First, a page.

would be positively harmful to man, since they would have no acts in

keeping with them. Thus, the irascible and concupiscible powers would be

given to man to no purpose. It must, therefore, be concluded that sometimes

anger is virtuous, and sometimes it is not.

 

Three Considerations of Anger. - We see this if we consider anger in three

different ways. First, as it exists solely in the judgment of reason,

without any perturbation of soul; and this is more properly not anger but

judgment. Thus, the Lord punishing the wicked is said to be angry: "I will

bear the wrath of the Lord because I have sinned against Him."29

 

Secondly, anger is considered as a passion. This is in the sensitive

appetite, and is twofold. Sometimes it is ordered by reason or it is

restrained within proper limits by reason, as when one is angry because it

is justly fitting to be angry and within proper limits. This is an act of

virtue and is called righteous anger. Thus, the Philosopher says that

meekness is in no way opposed to anger. This kind of anger then is not a

sin.

 

There is a third kind of anger which overthrows the judgment of reason and

is always sinful, sometimes mortally and sometimes venially. And whether it

is one or the other will depend on that object to which the anger incites,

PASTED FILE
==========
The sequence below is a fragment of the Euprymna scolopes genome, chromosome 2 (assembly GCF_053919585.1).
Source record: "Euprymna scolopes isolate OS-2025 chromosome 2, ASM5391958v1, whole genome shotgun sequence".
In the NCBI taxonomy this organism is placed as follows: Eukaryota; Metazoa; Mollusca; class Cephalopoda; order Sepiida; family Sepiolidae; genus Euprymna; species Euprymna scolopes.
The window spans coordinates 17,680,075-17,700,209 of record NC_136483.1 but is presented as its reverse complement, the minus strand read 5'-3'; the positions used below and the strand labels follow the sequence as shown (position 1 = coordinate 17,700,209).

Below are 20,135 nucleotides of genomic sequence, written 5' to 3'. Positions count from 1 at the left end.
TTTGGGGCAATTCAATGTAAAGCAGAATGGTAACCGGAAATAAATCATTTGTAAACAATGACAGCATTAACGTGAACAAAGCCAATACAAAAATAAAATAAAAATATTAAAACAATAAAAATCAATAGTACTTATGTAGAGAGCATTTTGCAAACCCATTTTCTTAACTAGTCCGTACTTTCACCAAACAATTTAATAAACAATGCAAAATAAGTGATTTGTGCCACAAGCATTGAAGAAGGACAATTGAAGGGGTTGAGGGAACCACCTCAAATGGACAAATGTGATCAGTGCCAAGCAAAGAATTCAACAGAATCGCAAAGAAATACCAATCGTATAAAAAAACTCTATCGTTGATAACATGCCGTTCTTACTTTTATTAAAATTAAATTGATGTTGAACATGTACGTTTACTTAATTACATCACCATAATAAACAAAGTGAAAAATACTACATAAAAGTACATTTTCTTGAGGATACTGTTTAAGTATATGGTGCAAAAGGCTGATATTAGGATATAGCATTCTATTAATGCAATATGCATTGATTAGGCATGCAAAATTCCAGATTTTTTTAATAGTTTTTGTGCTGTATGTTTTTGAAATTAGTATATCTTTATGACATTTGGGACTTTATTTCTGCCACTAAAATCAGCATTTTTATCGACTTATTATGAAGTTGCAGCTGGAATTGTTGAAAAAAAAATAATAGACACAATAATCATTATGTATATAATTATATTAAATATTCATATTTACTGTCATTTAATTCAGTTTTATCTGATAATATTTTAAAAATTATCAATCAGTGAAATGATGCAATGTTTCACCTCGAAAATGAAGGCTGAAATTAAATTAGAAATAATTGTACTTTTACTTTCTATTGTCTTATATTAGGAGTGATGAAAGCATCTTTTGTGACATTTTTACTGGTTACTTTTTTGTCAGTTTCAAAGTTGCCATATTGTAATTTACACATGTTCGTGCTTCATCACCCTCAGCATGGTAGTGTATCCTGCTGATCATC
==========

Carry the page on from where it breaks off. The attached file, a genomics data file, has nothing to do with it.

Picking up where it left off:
which is sometimes mortal, sometimes venial. This may be mortal in two

ways: either in its genus or by reason of the circumstances. For example,

murder would seem to be a mortal sin in its genus, because it is directly

opposite to a divine Commandment. Thus, consent to murder is a mortal sin

in its genus, because if the act is a mortal sin, then the consent to the

act will be also a mortal sin. Sometimes, however, the act itself is mortal

in its genus, but, nevertheless, the impulse is not mortal, because it is

without consent. This is the same as if one is moved by the impulse of

concupiscence to fornication, and yet does not consent; one does not commit

a sin. The same holds true of anger. For anger is really the impulse to

avenge an injury which one has suffered. Now, if this impulse of the

passion is so great that reason is weakened, then it is a mortal sin; if,

however, reason is not so perverted by the passion as to give its full

consent, then it will be a venial sin. On the other hand, if up to the

moment of consent, the reason is not perverted by the passion, and consent